Today as I walked to the lab from Belsize Park underground station, fallen cobnuts crunched under my shoes, and an obstacle course of shiny brown conkers scattered free from their deflated prickly cases. In the spent edges of Storm Helene, I could feel microscopic flecks of rain gusting against my face, almost more a temperature than a touch. The endless summer is finally winding down, and just a few precious days remain until the first-year undergraduates flock in for their Induction Week.
My mood is not so much melancholy as diffuse, undecided as to whether I am up or down. I feel a sense that I’m marking time, that there is something I’m striving for but I don’t know what that is. In the great press of competing imperatives, I have suddenly lost track of what is important. I have a monumental list of academic tasks, each competing for pole position, but I am not certain, sometimes, why they really matter in the grand scheme of my working existence. Maybe the diffuseness stems from there being just too many obligations to give enough time or attention to any one – the whole blurs into a mass of blind effort whose purpose becomes ever more opaque. Or maybe because I know that my position is not secure, this imparts the fleeting sense that I might not matter or belong.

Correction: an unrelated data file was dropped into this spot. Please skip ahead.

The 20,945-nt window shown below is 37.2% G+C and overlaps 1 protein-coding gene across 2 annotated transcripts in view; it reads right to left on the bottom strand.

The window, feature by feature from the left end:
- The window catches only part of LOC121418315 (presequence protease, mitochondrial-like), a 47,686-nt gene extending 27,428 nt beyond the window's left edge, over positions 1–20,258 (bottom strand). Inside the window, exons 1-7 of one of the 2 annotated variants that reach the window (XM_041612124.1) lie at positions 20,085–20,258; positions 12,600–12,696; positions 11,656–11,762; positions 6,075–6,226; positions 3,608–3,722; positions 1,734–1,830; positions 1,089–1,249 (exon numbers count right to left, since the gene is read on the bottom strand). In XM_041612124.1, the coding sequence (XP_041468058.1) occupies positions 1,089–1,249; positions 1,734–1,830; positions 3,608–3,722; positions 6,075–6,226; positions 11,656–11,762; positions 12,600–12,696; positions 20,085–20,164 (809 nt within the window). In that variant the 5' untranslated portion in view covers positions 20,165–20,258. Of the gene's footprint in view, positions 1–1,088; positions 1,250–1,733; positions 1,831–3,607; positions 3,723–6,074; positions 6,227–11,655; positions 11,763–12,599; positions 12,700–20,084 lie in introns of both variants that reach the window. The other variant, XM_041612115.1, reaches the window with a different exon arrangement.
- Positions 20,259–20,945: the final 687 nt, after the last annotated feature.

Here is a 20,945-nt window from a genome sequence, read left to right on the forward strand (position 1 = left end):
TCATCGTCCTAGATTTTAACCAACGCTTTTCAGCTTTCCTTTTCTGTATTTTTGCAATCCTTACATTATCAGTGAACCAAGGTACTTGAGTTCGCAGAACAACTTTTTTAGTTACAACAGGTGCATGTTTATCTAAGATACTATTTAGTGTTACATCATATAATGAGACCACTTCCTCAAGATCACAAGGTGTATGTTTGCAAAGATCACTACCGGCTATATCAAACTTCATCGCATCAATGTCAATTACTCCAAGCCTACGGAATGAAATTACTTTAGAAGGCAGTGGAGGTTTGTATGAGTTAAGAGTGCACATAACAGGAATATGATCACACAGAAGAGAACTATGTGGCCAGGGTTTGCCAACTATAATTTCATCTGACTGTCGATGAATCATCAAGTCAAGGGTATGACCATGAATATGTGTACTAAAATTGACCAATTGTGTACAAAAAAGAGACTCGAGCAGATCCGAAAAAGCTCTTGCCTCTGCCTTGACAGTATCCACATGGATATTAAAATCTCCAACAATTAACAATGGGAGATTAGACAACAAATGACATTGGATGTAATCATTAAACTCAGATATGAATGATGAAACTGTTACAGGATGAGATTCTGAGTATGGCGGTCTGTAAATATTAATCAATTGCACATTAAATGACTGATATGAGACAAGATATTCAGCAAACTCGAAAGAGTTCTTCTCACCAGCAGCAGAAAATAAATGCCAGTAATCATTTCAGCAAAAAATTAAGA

I have caught myself recently wondering what it would be like to put all of my efforts into one thing – a project that would consume me, on which I could lavish all of my passion and energy. It’s not something I’ve ever had the luxury of experiencing in my working life, although I came close to that all-consuming feeling when I wrote my second novel on the dole. It wasn’t necessarily a healthy place to be, either.
Maybe the sweet spot is somewhere in the middle. But in academia, I am never going to get even close. The style of modern university work has evolved into a monstrous portfolio of a thousand different, disparate efforts, most destined to be overdue before they’re even begun, with emails unanswered, appointments double-booked, people disappointed, simply because you are constantly in an impossible situation. A situation that doesn’t stop when you slip out of the building; it chases you on your phone, follows you home, invades your bed, accelerates your heartbeat and threads into your dreams.
Most of the time, I love what I do. The rest of the time, I wait it out, knowing that the feeling will pass.